Respiratory syncytial virus, or RSV, is a respiratory virus that is a common cause of lower respiratory tract illness and is most recognized for causing annual epidemics that lead to increased hospitalizations of children in their first or second year of life . However, it is a common misconception that RSV is a mild respiratory illness in adults when, in fact, it can cause symptoms as severe as the flu. An infectious disease expert from Baylor College of Medicine explains.
According to Dr. Robert Atmar, professor of infectious diseases at Baylor, the consequences of lower respiratory diseases like RSV can be serious, especially for adults older than 65 and those with chronic underlying lung disease. heart disease or diabetes.
“One of the reasons that people with these diseases are at higher risk is the underlying disease: the function of the heart, lungs, and immune system they are already compromised and are less able to handle the stress associated with infection,” he said.
Historically, RSV has been fairly predictable, usually occurring from October to March or April, but the COVID-19 pandemic has interrupted this pattern. This year, doctors have seen an increase in RSV cases beginning in late September and expect it to be peaking now.
RSV is most commonly recognized in children due to its characteristic clinical findings, such as bronchiolitis, and the availability of sensitive pediatric diagnostic tests. Adults are not typically tested for RSV, and according to Atmar, it is only in recent years that molecular diagnostics have become more widely available for use in adults.
RSV can cause respiratory illnesses characterized by cough, shortness of breath, runny nose, and nasal congestion. Fever is less common but can occur. It can start as an upper respiratory illness, like a cold, moving to the chest as a cold associated with cough and possibly pneumonia. Wheezing can also be a symptom in adults, particularly those with chronic lung disease such as COPD or asthma.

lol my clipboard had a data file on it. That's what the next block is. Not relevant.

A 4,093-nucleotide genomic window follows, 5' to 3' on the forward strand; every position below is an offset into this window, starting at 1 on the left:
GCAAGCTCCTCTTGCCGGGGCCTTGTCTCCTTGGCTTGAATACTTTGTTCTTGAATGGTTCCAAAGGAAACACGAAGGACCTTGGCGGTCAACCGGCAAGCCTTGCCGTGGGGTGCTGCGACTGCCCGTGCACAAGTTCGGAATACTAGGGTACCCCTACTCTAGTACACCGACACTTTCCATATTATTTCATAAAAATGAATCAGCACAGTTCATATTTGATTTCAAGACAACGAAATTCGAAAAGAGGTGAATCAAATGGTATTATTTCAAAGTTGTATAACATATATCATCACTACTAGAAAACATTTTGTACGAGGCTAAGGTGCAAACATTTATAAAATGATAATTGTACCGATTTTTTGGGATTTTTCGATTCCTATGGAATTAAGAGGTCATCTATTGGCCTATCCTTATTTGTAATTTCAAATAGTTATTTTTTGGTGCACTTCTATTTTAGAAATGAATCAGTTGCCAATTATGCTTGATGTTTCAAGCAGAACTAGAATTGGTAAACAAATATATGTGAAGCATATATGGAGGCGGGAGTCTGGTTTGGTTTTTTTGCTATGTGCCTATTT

Contact with an infected person is the most common way RSV is transmitted, so hand washing is very important. Atmar also said that the measures we took to decrease the transmission of COVID-19 also affected the spread of other viruses, so those measures, such as wearing masks or respiratory hygiene, could also help prevent RSV transmission.
While there is no specific treatment for RSV, Atmar recommends symptomatic therapy (treatment of symptoms) such as taking a decongestant for nasal congestion or cough suppressants.
News of a possible RSV vaccine for pregnant women is currently making headlines and Atmar said that by this time next year, there may be a vaccine option for older adults as well.
“This is not necessarily a mild infection in all adults. It can be a very serious infection, particularly in older adults and those who have chronic heart and lung disease or diabetes and it is for these reasons that vaccines are being developed for these people at risk. If those vaccines become available, it will be important for approved groups to take them, just like they take the flu shot,” Atmar said. “It’s worth preventing if and when we have a vaccine available to do that, and we may have it in a year or two.”
Baylor College of Medicine
Citation: Yes, adults can get RSV and it can be severe (Nov 4, 2022) Retrieved Nov 5, 2022 from https://medicalxpress.com/news/2022-11-adults-rsv-severe.html
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